The bolstered seats provide good support, carrying most of the occupants’ body weight but still allowing them to plant their feet securely on the floor. The cockpit and hardtop soles are covered in non-slip rubber over neoprene padding for improved crew comfort. Standing passengers have plenty of heavy-duty handrails and leaners for support.
The vessel’s grab rails have knurled surfaces for superior grip, something the boat committee specified early on, and folding seats tucked in under the hardtop overhang provide somewhere for observers to sit during towing operations.
Like the cockpit sole, all seats are covered in neoprene padding and non-slip rubber. There are additional seats aft on the transom locker which houses hoses, pumps, lines, tow hawsers and other equipment. Firefighting and pump-out hoses are stored either side of the cockpit, which is self-draining through large scuppers.
A very large bollard amidships on the transom is the vessel’s main tow-point; cleats forward, aft and amidships allow rafting and barging. A heavy-duty aluminium nudge bar protects the engines in close quarters work and keeps the towline clear of the outboards’ cowlings during towing operations.
Hypalon tubes are a different profile to the old boat’s. North Shore Rescue has a squarer bow and more substantial rubbing strips and the webbing is a different design too.
Unlike a recreational vessel, this 9.6m RIB – with its very specific fast response role – is designed and built to meet MOSS (Maritime Operators Safety System) and surveyed for both passenger and non-passenger duties.
Part of the brief for this vessel, as with Coastguard North Shore’s previous fast response vessels, is launching off the beach at Browns Bay within a few minutes of receiving a call out.
North Shore Rescue is carried on a custom beach launching trailer and backed into the water using Coastguard’s modified high-rider tractor. The tractor allows crews to launch the boat into deep water regardless of beach conditions.
According to John, they’ve always been able to launch vessels off the beach, although propeller and/or skeg damage has occurred when surf on the beach was high. In extreme seas, crews will sometimes take a boat into a nearby marina rather than trying to retrieve it on to the trailer.
Power comes from a pair of 250hp Yamaha V6 four-stroke outboards. Coastguard North Shore has run Yamaha outboards for several years and is full of praise for the service and support it enjoys.
The big Yamahas push the 3.5-tonne vessel to a maximum speed of 46 knots, with a practical cruise speed above 30 knots when conditions allow. This hull has a slightly longer waterline length than the old rescue vessel, but it handles in much the same way.
“Like our previous AMF,” says John, “it’s an exceptional performer in rough water, safe and predictable and able to maintain high average speeds under most conditions. And because it handles just like the previous AMF, familiarising our crews with the new vessel has been quick and easy.”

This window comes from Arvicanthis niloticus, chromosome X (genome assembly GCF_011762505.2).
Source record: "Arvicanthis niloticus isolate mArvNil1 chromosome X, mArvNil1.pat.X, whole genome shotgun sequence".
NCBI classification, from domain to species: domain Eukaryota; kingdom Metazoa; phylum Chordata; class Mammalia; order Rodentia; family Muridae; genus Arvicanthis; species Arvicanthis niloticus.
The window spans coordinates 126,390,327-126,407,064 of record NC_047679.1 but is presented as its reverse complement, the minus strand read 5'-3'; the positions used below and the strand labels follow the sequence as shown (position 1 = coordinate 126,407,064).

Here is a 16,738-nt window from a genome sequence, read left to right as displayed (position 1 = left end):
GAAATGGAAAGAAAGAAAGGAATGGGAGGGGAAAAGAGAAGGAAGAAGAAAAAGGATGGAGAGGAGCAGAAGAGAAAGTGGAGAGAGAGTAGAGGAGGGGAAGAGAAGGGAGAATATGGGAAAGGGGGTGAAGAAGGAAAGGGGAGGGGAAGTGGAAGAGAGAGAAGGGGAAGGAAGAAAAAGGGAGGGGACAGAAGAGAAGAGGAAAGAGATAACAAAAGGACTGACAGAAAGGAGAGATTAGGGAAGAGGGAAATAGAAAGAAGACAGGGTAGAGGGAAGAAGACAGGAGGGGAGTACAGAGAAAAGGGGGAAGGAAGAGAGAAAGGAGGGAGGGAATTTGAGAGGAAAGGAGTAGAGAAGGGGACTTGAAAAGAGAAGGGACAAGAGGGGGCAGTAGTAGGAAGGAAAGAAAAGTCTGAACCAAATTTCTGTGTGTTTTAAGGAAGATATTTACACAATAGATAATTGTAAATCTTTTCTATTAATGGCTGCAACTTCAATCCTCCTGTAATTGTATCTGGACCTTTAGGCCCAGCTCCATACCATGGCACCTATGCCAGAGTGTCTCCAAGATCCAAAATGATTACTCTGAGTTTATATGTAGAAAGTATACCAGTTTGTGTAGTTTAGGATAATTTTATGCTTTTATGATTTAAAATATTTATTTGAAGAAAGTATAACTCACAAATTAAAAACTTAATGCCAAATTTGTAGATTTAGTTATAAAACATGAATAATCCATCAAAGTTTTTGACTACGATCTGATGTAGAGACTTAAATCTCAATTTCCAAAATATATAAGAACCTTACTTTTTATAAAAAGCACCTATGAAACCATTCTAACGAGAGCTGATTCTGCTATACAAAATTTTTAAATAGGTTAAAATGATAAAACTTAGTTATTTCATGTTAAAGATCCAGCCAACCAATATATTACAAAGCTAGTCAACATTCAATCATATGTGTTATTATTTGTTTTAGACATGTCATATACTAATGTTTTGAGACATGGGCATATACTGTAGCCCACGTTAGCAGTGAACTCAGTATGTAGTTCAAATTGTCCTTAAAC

Skipper for the day, Liam McIlveen, obviously relished driving the boat. He was happy to put it through its paces for our cameras, throwing it around and punching it through the odd launch wake. The hull made easy meat of the typical Hauraki Gulf chop.
A skilled helmsman, Liam could put the big RIB anywhere he wanted it, manipulating the wheel and the throttles to repeatedly come alongside Boating’s photo boat. Close quarters work is an important part of North Shore Rescue’s role and features prominently in crew training.
Simrad marine electronics include two multi-function displays for GPS-chart-plotting, sonar and radar, one 16-inch display at the helm for the helmsman and the second 19-inch display opposite to port for the navigator. A couple of Coastguard North Shore’s volunteers work at Navico’s R&D facility in Northcote, including Liam, so Simrad was a natural fit for this vessel.
There are data repeaters on the overhead console, UHF and VHF radios, as well as handheld VHFs, Lenco trim tabs, spotlight and loud hailer controls and more.
North Shore Rescue is the culmination of a great deal of effort and years of fundraising by the East Coast Bays community, because a one-off, highly specialised custom vessel like this doesn’t come cheap.
She was launched on February 7 and officially presented to the public at a function at Coastguard North Shore’s base at Browns Bay on March 4. Among the guest speakers was local MP and Minister for Foreign Affairs Murray McCully. The Browns Bay Business Association came in for special acknowledgement.
With shakedown and crew training nearing completion, Coastguard North Shore’s new vessel is ready to start work. The organisation is confident it has the right Fast Response Vessel to operate successfully anywhere in the Hauraki Gulf, from Bream Tail to Great Barrier Island, Cape Colville and the Firth of Thames. North Shore Rescue is expected to ably serve greater Auckland’s boating community for many years to come.